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Economy in Brief

Philly Index Points Way Higher
by Robert Brusca May 17, 2007

Pictured on the left is the Philadelphia barometer for its OUTLOOK index that looks 6-months ahead. The index has made a considerable rebound and is now closer to giving off a signal of normal growth for the future based on the position of this index in its range of values going back to 1968.

Few plot this index but I like it because it has been such a good and consistent harbinger of recessions and weakness and then of recovery (see chart). The index turned negative and before each recession since 1974. If you view a below zero reading as a signal for recession, it has given off some false ones, but it does give off weak signals when MFG is weak and its reports tend to be early-to-timely. Its ‘false’ signals have tended to be more isolated or single weak readings. However, ahead of the 2001 recession this index did not give off a powerful series of negative readings it just gave off a few. But then it did emit strong signals of coming recovery – and that was even though the recovery itself proved to be tepid. .

The signal for this index that is unimpeachable is that once it has been weak and rebounds it signals growth The only thing close to an exception to this result was that the cluster of recession-indicating weaker readings ahead of the 1991 recession was followed by a series of positive readings (none as strong as +20, however) before the recession actually occurred. The index had signaled recession ahead. But then there was a weak rise (weaker than what the barometer is signaling right now) and then recession kicked in. Once the recession started the outlook barometer dipped again, then moved up strongly near the end of recession to signal oncoming recovery.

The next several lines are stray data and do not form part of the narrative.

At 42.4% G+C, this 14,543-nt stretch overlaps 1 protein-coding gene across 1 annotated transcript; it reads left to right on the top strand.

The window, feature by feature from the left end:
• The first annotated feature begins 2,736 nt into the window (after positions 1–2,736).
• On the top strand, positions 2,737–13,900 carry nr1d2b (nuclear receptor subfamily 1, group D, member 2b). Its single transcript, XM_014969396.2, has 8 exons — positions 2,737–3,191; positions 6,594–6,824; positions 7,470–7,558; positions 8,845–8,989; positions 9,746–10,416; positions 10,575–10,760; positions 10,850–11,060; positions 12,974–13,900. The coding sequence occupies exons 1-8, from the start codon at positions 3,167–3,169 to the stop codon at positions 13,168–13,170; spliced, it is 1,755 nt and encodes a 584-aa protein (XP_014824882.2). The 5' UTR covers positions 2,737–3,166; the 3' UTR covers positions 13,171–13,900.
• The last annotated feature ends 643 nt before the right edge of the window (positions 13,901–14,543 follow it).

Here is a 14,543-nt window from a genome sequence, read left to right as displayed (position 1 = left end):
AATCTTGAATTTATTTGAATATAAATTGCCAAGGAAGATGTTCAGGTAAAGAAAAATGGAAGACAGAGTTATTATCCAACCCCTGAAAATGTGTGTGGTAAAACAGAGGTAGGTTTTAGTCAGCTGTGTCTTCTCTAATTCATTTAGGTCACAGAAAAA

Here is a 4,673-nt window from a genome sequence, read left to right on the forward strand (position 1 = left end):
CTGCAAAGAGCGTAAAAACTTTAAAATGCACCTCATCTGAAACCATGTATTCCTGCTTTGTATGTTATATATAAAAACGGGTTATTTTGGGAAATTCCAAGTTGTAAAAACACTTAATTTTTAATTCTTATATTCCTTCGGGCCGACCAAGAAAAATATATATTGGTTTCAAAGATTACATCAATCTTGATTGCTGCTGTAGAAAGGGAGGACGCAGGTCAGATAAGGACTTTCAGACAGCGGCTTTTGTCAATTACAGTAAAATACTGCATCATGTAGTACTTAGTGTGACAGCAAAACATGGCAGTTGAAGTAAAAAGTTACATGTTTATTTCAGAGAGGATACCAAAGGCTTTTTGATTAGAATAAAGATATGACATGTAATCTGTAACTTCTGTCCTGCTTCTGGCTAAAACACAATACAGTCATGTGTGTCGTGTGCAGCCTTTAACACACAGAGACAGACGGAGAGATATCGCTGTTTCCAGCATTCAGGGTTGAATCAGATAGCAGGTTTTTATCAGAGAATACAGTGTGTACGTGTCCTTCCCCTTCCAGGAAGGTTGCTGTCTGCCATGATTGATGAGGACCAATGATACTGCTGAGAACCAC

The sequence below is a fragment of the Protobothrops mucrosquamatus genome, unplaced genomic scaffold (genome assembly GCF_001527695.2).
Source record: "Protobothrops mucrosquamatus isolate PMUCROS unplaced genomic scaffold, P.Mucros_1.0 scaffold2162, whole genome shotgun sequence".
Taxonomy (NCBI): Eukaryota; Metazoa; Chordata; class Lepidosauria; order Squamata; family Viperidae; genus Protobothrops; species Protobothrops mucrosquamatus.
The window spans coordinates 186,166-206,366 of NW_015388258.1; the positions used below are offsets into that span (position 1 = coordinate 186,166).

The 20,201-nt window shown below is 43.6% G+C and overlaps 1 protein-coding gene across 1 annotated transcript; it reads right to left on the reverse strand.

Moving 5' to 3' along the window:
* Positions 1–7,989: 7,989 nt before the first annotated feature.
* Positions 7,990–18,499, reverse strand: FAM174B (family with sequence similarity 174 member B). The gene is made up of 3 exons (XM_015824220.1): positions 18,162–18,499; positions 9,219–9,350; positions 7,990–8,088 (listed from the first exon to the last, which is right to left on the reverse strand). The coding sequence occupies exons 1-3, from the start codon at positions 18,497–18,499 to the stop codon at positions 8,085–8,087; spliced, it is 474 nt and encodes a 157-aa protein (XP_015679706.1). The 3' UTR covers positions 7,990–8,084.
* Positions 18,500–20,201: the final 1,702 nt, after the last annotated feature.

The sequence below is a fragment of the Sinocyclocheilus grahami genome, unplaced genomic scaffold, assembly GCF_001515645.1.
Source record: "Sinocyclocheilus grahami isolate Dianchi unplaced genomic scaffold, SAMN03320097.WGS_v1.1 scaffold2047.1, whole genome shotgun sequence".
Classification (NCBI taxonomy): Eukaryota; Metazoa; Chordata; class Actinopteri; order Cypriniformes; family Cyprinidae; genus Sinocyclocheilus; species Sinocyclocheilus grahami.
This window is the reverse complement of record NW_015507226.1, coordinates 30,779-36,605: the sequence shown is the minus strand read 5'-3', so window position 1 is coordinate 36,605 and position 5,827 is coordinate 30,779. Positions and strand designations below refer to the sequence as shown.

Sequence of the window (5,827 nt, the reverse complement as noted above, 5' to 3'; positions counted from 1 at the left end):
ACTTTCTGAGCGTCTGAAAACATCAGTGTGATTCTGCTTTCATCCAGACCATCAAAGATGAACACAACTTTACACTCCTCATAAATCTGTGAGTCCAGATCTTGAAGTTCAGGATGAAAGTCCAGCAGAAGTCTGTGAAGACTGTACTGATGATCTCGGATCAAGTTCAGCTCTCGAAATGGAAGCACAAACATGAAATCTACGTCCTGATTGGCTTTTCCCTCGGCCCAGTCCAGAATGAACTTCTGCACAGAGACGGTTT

Against that background the recovery signals from the Philly outlook are now impressively stronger and are coming off a set of weak readings that did not turn the barometer negative at any point. It may not be safe to assume anything but this index is something to encourage you to become more optimistic. It is signaling continued growth.

Its upbeat signal joins with the sharp March rise in industrial output and the recovery in the Empire State index for May. Jobless claims fell further below the 300k level this week in another upbeat sign. Economic signals remain mixed to be sure but a series of reports from this week (and I’ll throw in the tentative sign of bottoming from housing starts) are reason to be more optimistic.

The table below grinds out relationships for the more conventionally watched Philadelphia current index. The various readings confirm that the current index is still quite weak but it has moved up with the key orders and shipments series as two of the best-advancing components. Employment has advanced sharply even if it has been at the cost of the length of the work week. Substituting full time workers for longer hours is usually a good sign for the economy.

Philadelphia Fed index in perspective: Since 1968
  Index:C New Ord:C Shipmnt:C Deliv. Inventory Backlog Pr:Pd Pr:Rcd Employ:C Wrk Hrs
May-07 4.2 8.7 9.3 -8.2 -6.9 -9.1 32.3 2.2 12.9 -5.5
Apr-07 0.2 2.8 4.3 -11.9 -3.1 -13.7 24.3 5.2 2.5 5.5
Mar-07 0.2 1.9 6.8 -13.2 -3.7 -20.9 21.8 16.3 2.3 -4.9
Average 9.7 10.6 14.7 -3.4 -6.8 -5.8 29.8 11.3 -0.1 -1.1
Median 11.5 13.3 15.9 -2.5 -6.8 -4.3 26.7 8.9 2.1 0.0
max 58.9 56.2 48.3 19.9 27.6 44.6 91.0 63.8 24.4 22.7
Min -57.9 -53.5 -32.2 -33.6 -50.7 -60.9 -16.4 -18.2 -40.0 -45.6
% of Range reading
Current 53.2% 56.7% 51.6% 47.5% 55.9% 49.1% 45.3% 24.9% 82.1% 58.7%
Future 43.4% 56.7% 56.7% 51.7% 39.2% 41.5% 36.4% 34.7% 54.5% 52.7%
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